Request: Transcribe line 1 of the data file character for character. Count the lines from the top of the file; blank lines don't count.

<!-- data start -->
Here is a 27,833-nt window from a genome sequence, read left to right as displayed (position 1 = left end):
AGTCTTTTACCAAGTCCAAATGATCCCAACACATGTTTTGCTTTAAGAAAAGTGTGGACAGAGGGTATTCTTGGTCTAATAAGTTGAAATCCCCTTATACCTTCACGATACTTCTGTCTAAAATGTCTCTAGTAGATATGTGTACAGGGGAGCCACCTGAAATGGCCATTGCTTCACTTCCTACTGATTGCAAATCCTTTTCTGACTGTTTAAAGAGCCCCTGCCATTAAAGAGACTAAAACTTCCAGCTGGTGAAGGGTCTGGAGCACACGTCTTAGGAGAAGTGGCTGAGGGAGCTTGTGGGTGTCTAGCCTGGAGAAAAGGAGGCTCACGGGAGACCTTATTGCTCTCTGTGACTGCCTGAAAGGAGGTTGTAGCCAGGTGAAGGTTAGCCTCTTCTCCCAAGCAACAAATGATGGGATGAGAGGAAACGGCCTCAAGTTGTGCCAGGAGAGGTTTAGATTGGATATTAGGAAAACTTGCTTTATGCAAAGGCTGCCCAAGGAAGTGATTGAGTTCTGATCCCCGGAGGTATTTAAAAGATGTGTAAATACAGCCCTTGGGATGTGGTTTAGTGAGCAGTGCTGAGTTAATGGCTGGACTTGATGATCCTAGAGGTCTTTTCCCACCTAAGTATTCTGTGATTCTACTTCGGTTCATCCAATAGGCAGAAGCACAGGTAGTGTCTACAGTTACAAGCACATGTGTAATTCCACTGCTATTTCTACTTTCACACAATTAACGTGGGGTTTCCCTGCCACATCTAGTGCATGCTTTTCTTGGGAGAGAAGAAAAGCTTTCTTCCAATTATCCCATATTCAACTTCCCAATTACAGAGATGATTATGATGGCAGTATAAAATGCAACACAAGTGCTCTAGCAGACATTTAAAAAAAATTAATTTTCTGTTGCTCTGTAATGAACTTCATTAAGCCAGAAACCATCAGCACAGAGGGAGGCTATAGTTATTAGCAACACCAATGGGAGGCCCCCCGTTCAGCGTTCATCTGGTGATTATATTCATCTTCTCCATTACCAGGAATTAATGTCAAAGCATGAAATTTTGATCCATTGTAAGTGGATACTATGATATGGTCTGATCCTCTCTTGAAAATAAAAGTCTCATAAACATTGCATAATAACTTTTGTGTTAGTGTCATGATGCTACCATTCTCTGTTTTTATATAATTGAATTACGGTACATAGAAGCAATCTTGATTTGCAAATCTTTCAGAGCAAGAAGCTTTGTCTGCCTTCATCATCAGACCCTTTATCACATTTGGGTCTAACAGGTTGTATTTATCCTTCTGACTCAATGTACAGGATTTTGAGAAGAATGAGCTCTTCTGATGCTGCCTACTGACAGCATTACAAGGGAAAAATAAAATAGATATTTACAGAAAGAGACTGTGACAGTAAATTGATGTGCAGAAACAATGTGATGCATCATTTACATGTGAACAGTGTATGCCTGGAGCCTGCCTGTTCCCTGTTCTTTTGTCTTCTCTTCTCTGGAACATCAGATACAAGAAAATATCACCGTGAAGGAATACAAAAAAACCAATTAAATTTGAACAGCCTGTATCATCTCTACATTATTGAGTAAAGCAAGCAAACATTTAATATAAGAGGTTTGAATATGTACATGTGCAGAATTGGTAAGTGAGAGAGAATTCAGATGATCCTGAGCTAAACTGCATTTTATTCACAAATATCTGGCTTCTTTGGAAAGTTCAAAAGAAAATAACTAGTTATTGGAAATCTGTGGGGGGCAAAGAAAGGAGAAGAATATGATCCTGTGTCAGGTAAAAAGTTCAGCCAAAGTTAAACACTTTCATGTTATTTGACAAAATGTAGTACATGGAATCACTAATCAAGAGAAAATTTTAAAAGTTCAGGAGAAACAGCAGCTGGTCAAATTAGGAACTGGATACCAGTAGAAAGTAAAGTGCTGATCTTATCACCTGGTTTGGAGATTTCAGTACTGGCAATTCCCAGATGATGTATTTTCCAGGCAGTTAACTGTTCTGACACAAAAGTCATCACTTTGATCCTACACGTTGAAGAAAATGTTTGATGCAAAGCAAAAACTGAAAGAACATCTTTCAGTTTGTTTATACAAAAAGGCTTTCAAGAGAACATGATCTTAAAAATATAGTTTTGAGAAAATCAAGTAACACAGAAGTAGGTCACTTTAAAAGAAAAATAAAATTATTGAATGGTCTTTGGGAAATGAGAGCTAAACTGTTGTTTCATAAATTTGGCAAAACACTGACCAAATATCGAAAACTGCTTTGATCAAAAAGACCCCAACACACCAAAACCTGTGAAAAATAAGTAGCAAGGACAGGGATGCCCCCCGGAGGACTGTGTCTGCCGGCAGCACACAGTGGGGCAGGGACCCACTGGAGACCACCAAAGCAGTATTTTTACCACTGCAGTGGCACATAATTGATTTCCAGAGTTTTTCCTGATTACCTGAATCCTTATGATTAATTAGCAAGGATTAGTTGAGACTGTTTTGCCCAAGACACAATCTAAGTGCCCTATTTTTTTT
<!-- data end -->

Here is a 27,833-nt window from a genome sequence, read left to right as displayed (position 1 = left end):